- 2Sep 23, '12 by jadelpn GuideThis reminds us all to be VERY sure who we make our Health Care proxies, our POA, that we are on the same page as them, and have the conversation NOW to decide how and what we would want to happen or not happen. There are people in this world who really, really will do anything to live. Even if living is a fate much worse than death. And we are not the judge and jury to decide this. Have this conversation with your parents. Have this conversation with your adult kids. Make sure whomever you choose, that they are going to stick by your beliefs and wants and not wig out at the last minute.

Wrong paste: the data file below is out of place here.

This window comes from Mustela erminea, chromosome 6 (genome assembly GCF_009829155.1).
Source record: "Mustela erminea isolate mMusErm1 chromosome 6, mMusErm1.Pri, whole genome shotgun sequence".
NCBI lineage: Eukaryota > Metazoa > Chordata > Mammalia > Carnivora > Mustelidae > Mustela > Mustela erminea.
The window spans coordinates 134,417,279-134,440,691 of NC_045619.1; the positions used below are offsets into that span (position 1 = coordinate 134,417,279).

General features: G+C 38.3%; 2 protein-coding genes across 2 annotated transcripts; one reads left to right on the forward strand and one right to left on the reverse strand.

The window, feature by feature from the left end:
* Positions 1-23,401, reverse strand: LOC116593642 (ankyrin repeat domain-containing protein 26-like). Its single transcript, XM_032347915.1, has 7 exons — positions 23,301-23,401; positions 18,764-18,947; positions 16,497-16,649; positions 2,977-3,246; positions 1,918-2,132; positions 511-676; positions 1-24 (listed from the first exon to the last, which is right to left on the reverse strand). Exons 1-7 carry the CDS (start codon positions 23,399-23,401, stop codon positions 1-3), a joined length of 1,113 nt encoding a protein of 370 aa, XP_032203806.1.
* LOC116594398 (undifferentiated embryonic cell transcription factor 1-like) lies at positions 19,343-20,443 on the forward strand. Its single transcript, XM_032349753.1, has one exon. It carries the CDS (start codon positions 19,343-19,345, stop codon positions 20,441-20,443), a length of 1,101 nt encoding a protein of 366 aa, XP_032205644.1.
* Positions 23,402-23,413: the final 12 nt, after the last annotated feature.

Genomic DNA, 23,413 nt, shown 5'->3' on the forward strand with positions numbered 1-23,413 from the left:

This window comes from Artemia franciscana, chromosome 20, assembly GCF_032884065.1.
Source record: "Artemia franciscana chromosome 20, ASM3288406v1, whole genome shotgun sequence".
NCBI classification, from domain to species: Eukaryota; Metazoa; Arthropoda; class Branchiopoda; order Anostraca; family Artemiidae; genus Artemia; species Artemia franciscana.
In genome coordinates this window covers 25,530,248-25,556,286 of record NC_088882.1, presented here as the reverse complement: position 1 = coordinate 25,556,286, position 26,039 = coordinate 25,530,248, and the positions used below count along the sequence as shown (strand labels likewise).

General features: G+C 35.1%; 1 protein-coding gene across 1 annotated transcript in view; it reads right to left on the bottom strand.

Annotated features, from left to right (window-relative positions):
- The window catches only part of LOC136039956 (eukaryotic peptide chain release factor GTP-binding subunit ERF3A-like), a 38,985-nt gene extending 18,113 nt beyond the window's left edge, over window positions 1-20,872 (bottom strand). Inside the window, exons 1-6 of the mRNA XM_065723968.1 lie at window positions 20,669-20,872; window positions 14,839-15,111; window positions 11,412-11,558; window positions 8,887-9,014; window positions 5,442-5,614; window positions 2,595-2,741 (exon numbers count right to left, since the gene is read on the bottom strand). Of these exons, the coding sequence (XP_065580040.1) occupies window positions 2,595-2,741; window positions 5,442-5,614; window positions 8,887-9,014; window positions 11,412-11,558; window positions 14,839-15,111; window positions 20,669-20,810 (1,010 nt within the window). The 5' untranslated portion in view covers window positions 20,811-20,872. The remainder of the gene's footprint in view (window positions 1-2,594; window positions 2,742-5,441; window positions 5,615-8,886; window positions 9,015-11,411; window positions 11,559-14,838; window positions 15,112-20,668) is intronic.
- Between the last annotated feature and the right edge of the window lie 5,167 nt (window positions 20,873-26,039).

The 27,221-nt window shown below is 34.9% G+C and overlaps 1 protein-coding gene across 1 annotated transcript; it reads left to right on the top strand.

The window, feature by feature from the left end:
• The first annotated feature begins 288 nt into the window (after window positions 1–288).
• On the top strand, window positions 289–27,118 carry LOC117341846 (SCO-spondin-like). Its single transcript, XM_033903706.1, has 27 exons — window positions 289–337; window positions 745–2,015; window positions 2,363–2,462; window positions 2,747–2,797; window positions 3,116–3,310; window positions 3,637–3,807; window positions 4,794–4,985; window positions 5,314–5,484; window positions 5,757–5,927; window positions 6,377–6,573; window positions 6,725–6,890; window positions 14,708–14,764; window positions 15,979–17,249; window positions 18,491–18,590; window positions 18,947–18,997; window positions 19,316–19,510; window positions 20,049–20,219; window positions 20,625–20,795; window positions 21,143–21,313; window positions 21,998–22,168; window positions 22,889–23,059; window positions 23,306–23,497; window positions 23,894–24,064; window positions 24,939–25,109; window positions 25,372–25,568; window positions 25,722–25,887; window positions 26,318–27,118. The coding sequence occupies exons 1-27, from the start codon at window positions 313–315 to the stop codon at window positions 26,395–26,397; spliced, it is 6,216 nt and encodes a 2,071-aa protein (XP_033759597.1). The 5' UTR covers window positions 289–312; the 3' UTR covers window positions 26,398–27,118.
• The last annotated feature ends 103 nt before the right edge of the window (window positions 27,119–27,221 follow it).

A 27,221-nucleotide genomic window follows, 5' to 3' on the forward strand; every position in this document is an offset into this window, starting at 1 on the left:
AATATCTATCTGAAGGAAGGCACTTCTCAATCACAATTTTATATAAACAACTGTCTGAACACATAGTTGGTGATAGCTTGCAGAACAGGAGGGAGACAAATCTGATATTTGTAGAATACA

I am not at all familiar with the conscience law--and I am not sure how it would be applicable if a patients POA/HCP who was chosen by the patient to make health care decisions decides to back out of a DNR--(and if we are not party to conversations and decisions that may or may not have been spoken about we can never know for sure what the thought process is) I would think that pharmacists who don't fill BCP's need the backing of the pharmacy of which they are employed. So I would think nurses would also need that support from the hospital. I do know that there are policies meant to protect nurses pertaining to if one chooses not to be part of certain procedures (ie: abortions, blood transfusions, etc) most hospitals will allow for those choices, but not sure why one would be the head of a code team and not participate in all codes. I would perhaps excuse myself from that role in circumstances where I would think it morally unjust. I just find that a bit odd, and just my opinion. And I absolutely support anyone's moral belief in the procedures they are not willing to participate in. However there needs to be a plan B, because believe in it or not, it is still legally the choice of whomever patients decide can make those decisions for them whether we would like it to be different or not.Last edit by jadelpn on Sep 23, '12